EDN Access -- 10.13.94 DSP technique generates arbitrary nois

-October 13, 1994

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Design Ideas:October 13, 1994

DSP technique generates arbitrary noise

Jeff Shadely,
Flight Safety International, Broken Arrow, OK

A simple addressing technique can yield long bursts of pseudorandom noise without performing strenuous real-time computations or consuming large amounts of memory. The trick is first to fill memory with a short, precalculated pseudorandom sequence and then to access the samples in that sequence indirectly using a randomly generated pointer.

The method in Ref 1 generates and then averages 16 random numbers to achieve noise with a Gaussian distribution. Ref 1's algorithm is too complex for hectic real-time processing but is fine for generating a pseudorandom sequence with which to preload memory.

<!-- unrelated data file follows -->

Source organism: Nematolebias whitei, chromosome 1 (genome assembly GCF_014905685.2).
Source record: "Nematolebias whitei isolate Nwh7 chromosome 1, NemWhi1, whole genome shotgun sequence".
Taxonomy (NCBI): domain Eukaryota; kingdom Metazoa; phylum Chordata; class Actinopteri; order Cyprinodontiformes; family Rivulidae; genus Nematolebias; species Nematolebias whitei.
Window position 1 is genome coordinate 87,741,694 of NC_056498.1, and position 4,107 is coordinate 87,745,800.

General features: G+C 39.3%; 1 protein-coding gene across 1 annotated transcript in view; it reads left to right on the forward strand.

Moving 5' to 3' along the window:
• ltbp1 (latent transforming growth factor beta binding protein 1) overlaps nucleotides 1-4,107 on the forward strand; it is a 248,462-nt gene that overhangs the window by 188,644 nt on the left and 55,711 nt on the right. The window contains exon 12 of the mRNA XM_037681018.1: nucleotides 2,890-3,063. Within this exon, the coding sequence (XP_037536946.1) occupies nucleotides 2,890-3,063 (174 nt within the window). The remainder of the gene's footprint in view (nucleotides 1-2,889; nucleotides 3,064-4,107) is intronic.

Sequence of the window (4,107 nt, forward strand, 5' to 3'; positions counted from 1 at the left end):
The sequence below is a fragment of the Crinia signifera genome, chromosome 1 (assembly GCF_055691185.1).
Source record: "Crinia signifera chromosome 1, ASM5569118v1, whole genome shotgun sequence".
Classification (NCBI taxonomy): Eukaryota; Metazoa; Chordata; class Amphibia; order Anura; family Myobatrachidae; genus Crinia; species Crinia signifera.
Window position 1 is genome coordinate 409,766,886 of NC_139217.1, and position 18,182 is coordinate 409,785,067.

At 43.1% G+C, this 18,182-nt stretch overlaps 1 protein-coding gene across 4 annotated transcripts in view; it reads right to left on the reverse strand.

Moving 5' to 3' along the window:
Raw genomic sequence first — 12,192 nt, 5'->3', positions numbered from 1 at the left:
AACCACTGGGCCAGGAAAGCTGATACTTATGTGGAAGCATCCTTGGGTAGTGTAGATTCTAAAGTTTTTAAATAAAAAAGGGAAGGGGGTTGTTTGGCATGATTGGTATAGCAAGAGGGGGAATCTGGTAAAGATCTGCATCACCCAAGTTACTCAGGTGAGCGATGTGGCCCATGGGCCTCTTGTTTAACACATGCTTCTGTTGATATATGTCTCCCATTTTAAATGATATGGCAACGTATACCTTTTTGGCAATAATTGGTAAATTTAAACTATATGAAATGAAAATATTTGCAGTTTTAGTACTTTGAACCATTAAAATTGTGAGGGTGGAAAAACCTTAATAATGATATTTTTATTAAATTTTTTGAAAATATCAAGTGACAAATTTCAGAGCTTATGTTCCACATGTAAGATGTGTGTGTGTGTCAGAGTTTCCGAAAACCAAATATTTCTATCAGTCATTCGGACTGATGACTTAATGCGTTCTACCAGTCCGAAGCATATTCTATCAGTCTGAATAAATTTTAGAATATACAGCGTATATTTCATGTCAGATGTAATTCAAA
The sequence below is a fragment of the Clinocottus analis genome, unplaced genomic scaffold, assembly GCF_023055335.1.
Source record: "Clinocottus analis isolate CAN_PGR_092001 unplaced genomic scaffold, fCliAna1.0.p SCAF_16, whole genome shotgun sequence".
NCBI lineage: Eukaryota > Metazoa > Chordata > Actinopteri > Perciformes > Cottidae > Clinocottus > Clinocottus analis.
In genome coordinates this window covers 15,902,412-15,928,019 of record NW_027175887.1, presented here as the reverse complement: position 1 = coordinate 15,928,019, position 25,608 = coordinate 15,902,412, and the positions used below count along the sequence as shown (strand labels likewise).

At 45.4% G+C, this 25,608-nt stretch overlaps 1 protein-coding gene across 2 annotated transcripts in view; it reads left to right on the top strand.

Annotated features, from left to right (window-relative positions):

If you were to load memory with 16 ksamples of noise--only 1 sec's worth at a 16-ksample/sec output rate--the following code fragment would stretch that 1 sec's worth of samples to many times its apparent length:

This code fragment generates noise having any desired distribution, as long as you preload memory with proper noise samples. (DI 1590)


  1. Salibrici, Bill, "Fixed-point DSP chip can generate real-time random noise," EDN April 29, 1993, pg 119.

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